More than 100 UK development NGOs and faith groups have launched a mega-campaign to lobby the G8 on actions they say will be key to ending global hunger. Their list of demands is long and ambitious, covering more aid, efforts to tackle tax dodging, land “grabs”, and the lack of transparency around investments in developing countries.
Hunger and food security are emotive issues, but hard to capture with the single “killer” statistic often favoured by high-profile campaigns. The UN, which has long produced estimates of global hunger, has reworked its figures and is backing away from single statistics. In October, the Food and Agriculture Organisation (FAO) released a suite of more than 20 indicators, available for most countries, which it said could offer a more rounded picture of the causes and consequences of food insecurity.
How much food is available? What are people eating? How much do poor people spend on food compared with other items? How are children affected by food insecurity? These are some of the issues covered. The FAO plans to run a global poll to monitor food insecurity based on peoples’ experiences, to better understand the challenges communities face in accessing food.
We’ve pulled out some of the key figures, and you can download the full set below. What can you do with the data? Which indicators do you think are the most revealing?
Global hunger: the big picture estimates
According to the UN’s new hunger figures, the millennium development goal (MDG) to halve the prevalence of hunger by 2015 is within reach. The new estimates, which draw on updated data and a revised methodology, suggest the percentage of hungry people in developing countries has fallen from more than 23% in 1990-92 to less than 15% in 2010-12, or around 850 million people.
There are important caveats, however. Progress since 2007 appears significantly slower, and there are stark variations between regions.
And there would still be hundreds of millions of hungry people in the world even if the MDG target is met.
The UN hunger indicator’s inability to capture the impact of short-term price spikes and other economic shocks (unless they fundamentally change long-term consumption patterns) is seen by some as a key shortcoming. A local food price index, which estimates affordability, and an indicator tracking volatility in domestic prices, seen as a key measure of future food insecurity, are among the statistics released last year.
A further indicator looks at how much the poorest 20% of households are spending on food compared with other items.
When prices go up, people will often sacrifice other household spending rather than go without food. Using data from household expenditure surveys, this indicator aims to capture the economic consequences of rising food prices.
How are people affected by food insecurity?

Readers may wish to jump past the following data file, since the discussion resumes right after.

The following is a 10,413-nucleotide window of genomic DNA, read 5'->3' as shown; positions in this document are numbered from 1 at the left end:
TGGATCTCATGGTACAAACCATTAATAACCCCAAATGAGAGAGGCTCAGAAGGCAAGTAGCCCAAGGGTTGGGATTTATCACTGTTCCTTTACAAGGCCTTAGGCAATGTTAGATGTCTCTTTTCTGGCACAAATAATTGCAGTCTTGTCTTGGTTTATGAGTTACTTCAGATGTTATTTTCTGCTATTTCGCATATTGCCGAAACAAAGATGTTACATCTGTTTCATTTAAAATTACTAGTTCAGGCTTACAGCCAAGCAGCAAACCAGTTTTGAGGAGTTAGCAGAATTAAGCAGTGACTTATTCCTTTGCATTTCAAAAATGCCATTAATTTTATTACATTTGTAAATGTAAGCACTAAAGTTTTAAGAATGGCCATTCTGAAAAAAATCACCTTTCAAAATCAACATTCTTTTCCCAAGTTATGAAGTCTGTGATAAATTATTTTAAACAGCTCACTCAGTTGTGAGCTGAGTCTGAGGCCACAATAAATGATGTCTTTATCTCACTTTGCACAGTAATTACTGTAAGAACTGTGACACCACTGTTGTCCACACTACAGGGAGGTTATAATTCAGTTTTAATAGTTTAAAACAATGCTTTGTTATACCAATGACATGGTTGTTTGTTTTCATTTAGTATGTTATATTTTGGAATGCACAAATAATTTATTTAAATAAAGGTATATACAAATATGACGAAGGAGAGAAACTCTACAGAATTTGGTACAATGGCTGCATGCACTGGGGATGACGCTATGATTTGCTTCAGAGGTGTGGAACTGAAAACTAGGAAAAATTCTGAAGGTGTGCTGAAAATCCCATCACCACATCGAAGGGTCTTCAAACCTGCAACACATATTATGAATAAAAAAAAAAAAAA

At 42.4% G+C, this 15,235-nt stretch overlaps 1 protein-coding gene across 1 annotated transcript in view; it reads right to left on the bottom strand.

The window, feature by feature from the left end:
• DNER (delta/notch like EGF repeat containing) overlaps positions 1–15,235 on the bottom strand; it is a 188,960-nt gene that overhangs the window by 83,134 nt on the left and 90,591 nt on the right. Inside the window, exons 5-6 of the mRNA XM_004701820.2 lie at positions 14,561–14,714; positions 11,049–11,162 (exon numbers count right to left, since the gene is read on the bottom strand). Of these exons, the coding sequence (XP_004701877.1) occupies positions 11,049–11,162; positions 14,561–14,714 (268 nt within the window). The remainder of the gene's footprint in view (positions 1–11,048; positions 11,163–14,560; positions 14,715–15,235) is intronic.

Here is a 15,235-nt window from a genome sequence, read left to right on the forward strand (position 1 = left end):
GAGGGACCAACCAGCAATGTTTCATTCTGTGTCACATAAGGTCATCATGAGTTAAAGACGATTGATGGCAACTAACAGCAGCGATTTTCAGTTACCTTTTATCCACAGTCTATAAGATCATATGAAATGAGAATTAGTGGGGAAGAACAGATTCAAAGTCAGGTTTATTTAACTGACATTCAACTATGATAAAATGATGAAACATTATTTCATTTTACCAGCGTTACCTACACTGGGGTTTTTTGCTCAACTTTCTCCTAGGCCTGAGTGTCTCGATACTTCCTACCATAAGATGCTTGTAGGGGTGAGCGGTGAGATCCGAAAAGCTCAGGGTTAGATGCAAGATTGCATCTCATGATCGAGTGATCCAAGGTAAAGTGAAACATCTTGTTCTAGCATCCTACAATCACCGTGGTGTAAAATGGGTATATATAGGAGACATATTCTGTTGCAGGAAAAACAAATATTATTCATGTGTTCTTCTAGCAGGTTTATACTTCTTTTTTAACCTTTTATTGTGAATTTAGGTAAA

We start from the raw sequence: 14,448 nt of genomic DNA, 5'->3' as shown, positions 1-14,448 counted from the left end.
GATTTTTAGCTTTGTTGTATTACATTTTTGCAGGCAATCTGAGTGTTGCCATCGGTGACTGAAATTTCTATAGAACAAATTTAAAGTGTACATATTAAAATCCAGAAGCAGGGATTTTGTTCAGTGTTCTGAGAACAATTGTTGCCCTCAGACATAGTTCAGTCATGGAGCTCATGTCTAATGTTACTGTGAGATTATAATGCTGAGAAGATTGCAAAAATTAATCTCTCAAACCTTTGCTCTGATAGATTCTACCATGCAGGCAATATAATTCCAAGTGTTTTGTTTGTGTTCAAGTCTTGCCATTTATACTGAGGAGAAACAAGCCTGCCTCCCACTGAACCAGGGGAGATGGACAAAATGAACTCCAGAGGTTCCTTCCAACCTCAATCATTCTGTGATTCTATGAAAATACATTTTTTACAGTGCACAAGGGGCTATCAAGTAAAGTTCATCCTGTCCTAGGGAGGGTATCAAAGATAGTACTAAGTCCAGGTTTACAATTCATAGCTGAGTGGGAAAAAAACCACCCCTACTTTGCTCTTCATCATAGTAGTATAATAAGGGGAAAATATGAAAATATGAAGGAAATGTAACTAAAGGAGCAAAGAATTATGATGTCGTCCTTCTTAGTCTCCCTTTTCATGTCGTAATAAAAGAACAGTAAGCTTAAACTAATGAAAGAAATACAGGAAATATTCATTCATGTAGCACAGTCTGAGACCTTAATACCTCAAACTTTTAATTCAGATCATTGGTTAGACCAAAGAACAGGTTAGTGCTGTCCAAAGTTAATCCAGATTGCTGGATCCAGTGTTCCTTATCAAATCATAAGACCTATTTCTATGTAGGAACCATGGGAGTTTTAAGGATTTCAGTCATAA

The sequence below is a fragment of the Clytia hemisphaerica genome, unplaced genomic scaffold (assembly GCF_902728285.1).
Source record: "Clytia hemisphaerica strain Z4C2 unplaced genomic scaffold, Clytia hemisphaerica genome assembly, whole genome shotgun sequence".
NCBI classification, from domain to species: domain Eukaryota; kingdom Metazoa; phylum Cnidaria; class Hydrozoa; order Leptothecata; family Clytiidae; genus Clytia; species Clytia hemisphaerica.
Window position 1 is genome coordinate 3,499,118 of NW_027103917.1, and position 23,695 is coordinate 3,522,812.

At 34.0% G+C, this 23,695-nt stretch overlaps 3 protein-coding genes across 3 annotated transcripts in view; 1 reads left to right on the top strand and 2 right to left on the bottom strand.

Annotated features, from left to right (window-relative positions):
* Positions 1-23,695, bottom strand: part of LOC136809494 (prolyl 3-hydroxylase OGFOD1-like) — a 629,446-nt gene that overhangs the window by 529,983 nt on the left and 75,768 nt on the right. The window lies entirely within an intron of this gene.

A key criticism of the UN hunger indicator is that it sets the threshold too low, using the minimum calories needed for a “sedentary lifestyle”. The number of hungry people today could be as high as 1.5 billion (or more than 25% of the world’s total), if the threshold was instead set as the minimum needed for “normal activity”, or nearly 2.6 billion (nearly 45%) for “intense activity”.
The percentage of children under five who are stunted, underweight, or affected by wasting (measured as low weight for height) are other key indicators of how food insecurity affects long-term human development. The UN’s proposed suite of food security indicators also tracks these impacts, along with the percentage of adults who are underweight.
The ‘double burden’ of undernutrition and obesity
As incomes rise, diets are becoming more diverse around the world. This has given rise to a “double burden” in some developing countries, where undernourishment co-exists alongside rising levels of obesity.
Globally, obesity has more than doubled since 1980, with the number of overweight adults now estimated at 1.4 billion. “The world is increasingly faced with a double burden of malnutrition, whereby undernutrition, especially among children, co-exists with overweight and diet-related chronic diseases and micronutrient malnutrition,” the UN’s 2012 State of Food Insecurity in the World report said. “Being overweight is not necessarily a matter of eating too much food, but eating food that is not nutritious, and poor consumers may have less education and access to information about nutrition. Another part of the explanation may be the rapidly growing supply of previously unavailable products (eg some processed foods, soft drinks and snacks) in the modern retail chains of many developing countries. In many cases, such products replace traditional foods, including street foods in urban areas.”
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